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British Industrial History

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Francis Alexander Barton

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1903.

Francis Alexander Barton (1861-1939), surgeon and pioneer aviator

1861 Born, son of Francis E. Barton, surgeon, in Dover.

Educated at Harrow School.

1879 Entered Caius College, Cambridge

1883 Trained at St George's Hospital, London.

He was a pioneer of airships in England, reportedly beginning experiments with balloons and airships in the 1880s[1]

1887 M.R.C.S., L.R.C.P.

1887-1903 In medical practice at Beckenham

1891 Francis A Barton 29, doctor, lived in Beckenham with Clara E Barton 24, Mildred G Barton 3, Dudley W A Barton 1[2]

1901 Founder and president of the Aeronautical Institute and Club

1902 Claimed to be the first man in Great Britain to carry air-mails.

1903 Having secured an order from the War Office to construct an airship suitable for service in warfare he constructed it at the Alexandra Palace. His design involved placing aerofoils in-between the balloon and the car, with propulsion provided by three 50-horsepower Buchet engines. It is hoped that the airship would be able to stay aloft for 48 hours. A 40 ft. model of the airship, with only one aerofoil, and driven by the machinery of an ordinary clock, covered 3.5 miles in twenty-three minutes.

1904 "BARTON, Dr. F. Alexander, Oakwood Avenue, Beckenham, Kent. Is one of the foremost enthusiasts in the aeroplane sphere of aerostatics, and has done much to popularize this highly interesting science. Took an interest in air-ships over twenty years ago, and his first attempt at constructing one resulted in a model almost identical with the machine in which M. Santos Dumont encircled the Eiffel Tower. Is constructing at the Alexandra Palace for the War Office an air-ship suitable for service in warfare. It is the first machine of its kind in which the aeroplanes are placed between the balloon and the car; it is 180 feet long, and will weigh, over all, about 1,000lbs. The propulsive power will be three 50 h.p. Buchet engines, and it is expected that the air-ship will be able to remain in the air for quite forty-eight hours, this being rendered possible by the aeroplanes, which will obviate the necessity of throwing out sand. Dr. Barton is also an ardent motorist." [3]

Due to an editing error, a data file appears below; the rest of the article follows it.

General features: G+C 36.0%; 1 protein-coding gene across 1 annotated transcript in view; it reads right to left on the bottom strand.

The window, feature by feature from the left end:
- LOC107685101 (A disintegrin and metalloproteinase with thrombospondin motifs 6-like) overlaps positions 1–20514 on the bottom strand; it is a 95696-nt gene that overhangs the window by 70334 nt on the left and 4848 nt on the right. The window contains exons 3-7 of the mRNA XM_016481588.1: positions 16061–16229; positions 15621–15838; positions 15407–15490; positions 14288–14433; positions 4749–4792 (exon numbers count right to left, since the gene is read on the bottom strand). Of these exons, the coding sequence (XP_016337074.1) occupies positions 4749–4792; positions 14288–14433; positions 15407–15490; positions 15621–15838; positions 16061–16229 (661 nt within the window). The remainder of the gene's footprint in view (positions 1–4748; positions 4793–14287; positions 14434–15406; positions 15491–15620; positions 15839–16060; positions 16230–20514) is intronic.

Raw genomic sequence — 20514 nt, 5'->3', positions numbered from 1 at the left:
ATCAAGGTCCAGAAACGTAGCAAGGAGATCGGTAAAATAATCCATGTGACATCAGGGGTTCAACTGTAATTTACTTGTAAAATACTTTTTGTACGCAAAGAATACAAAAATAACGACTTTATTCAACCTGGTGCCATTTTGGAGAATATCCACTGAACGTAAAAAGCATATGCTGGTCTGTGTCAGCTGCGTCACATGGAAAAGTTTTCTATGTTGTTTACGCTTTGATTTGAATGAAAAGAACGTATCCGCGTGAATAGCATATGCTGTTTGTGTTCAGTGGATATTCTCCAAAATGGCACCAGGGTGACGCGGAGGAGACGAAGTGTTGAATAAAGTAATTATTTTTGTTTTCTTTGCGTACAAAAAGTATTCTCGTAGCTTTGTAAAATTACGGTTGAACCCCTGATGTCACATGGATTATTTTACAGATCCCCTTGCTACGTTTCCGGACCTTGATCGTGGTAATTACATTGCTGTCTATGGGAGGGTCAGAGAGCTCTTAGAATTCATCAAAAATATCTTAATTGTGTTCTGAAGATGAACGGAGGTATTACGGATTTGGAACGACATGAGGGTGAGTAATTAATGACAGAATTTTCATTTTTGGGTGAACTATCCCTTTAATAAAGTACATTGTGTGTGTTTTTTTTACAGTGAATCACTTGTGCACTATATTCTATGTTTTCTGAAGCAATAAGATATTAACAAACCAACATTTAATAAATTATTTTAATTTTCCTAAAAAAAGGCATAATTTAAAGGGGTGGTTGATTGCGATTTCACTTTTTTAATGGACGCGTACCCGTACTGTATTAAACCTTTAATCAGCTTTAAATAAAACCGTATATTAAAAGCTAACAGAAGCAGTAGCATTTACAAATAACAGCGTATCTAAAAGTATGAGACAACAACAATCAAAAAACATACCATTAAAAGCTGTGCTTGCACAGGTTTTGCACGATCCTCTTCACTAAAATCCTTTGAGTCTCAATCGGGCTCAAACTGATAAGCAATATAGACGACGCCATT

1904-5 Completed the Barton Airship for the Government.

1908-14 Consulting aeronautical engineer to the City of London

1911 Francis Alexandra Barton 49, consulting aeronautical engineer, lived in West Ham with John Francis Barton 16, aeronautical engineer, worker in construction[4]

1911 Associate Fellow of the Aeronautical Society.

When unable to continue his experiments owing to financial difficulties and accidents, he went to the South of France and started production of non-alcoholic wines and the preservation of fruit.

Returned to England and established himself in London.

1915-18 Medical practice at Norwich.

1918-12 Position with Ministry of Pensions.

Assistant editor of the Aeronautical Journal.

1925 Moved to Alassio, Italy, because of ill health.

1939 Died at Romsey Hill Top, Worcs.

See Also

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Sources of Information

  1. The Engineer 1902/04/18
  2. 1891 census
  3. Motoring Annual and Motorist’s Year Book 1904
  4. 1911 census
  • Cambridge Alumni